Helping Winslow Way businesses a priority

  • Wednesday, November 24, 2010 5:22pm
  • Business

Community organizations are starting the search process early to help the downtown business community ride out the Winslow Way reconstruction project.

As the project draws closer, questions linger throughout the community as to what the project will look like and how it will impact business.

A “technical team,” composed of representatives from the Bainbridge Island Downtown Association (BIDA), Chamber of Commerce, city officials and several other organizations, assembled for the second time last week to try and look for solutions and resources to prepare for the bulldozers to begin in late March or early April.

Potential resources including grants and low-interest loans will be presented to the business community in a meeting scheduled for late January. Representatives from agencies around the state and county will be on hand to offer advice and resources, which will be critical since the city is financially restricted by what resources they can provide.

Cheryle Elmquist of Elmquist and Associates Property Managers said property and business owners need more information as they budget for next year. They need clarification on who bears the responsibility for any issues that may emerge from construction, hook ups and sewer and water improvements.

“We have a lot of really old buildings and we may not have problems now but when they come in and excavate there could be some collapse with the digging and pounding,” said Elmquist. “Business owners are running very, very thin right now and they need to know if they have a liability they aren’t aware of now because they might not have the cash to fix something the city finds later.”

Chris Hammer from Public Works and Planning said business owners are responsible for what’s on their property and the city is for anything up to their building. He doesn’t think it’s likely for any problems to emerge, but said everyone should be aware of the possibility.

Elmquist also addressed the need to have one point person for businesses to contact as a liason in case there are problems.

The technical team is investigating several funding avenues for businesses who run into financial problems. BIDA is applying for a Rural Business Enterprise Grant (RBEG) from the United States Rural Development Association in the upcoming weeks. The RBEG program provides funds for small and emerging private businesses for a broad range of uses including working capital, technical assistance and construction. The grant is distributed to a public body or private nonprofit to assist the business.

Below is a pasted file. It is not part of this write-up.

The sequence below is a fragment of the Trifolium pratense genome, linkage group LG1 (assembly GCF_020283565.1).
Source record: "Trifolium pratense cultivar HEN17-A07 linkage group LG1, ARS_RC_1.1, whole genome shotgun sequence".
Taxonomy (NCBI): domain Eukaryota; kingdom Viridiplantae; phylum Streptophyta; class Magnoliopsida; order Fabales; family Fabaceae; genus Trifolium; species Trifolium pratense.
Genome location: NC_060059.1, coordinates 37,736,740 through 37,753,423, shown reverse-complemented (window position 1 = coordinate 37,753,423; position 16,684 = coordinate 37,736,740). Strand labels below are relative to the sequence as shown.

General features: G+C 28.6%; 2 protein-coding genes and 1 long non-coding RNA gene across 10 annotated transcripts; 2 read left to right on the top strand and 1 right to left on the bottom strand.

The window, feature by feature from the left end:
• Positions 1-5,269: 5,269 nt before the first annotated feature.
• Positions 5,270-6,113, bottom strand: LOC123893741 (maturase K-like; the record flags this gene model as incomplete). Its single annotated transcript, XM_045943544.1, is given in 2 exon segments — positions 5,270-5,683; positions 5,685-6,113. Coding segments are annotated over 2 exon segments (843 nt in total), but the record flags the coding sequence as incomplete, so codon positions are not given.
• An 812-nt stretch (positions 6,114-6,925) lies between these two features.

BIDA was originally allocated $40,000 from the city for the Winslow Way Communications Plan and plans to use those funds as a match for an US RDA grant to enhance the attractiveness of their application.

Tuana Jones from the US RDA said they state is anticipating to allocate a total of $350,000 and $450,000 for grants and applications requesting $50,000 or less will be most competitive. Selections will be made in March.

Jones advised the group to pull together as many resources as possible to avoid overlooking anything that will impact business.

“If busineses are considering closing their doors before the project every starts, that is scary if they are teetering on the edge now,” said Jones. “You need to turn over every stone and look for different ways to hang through the tough times to keep things viable.”

Becky Newton of the Kitsap Economic Development Authority said there are several types of lending available for those who might not qualify for traditional bank loans. By next spring, the Olympic Finance Development Fund (OFDA), a four-county private nonprofit corporation developed for Clallam, Jefferson, Mason and Kitsap counties, plans to have as much as $2 million in lo- interest loans available. The loans will provide gap funding and other business loan needs for companies that may not qualify for a traditional bank loan. Several other organizations including The Kitsap County Community Development Corporation and Shoreline Bank provide loans to small businesses and nonprofit organizations that can’t fund funding through traditional sources and gap funding.

The meeting with business and property owners is tentatively scheduled for Jan. 27.

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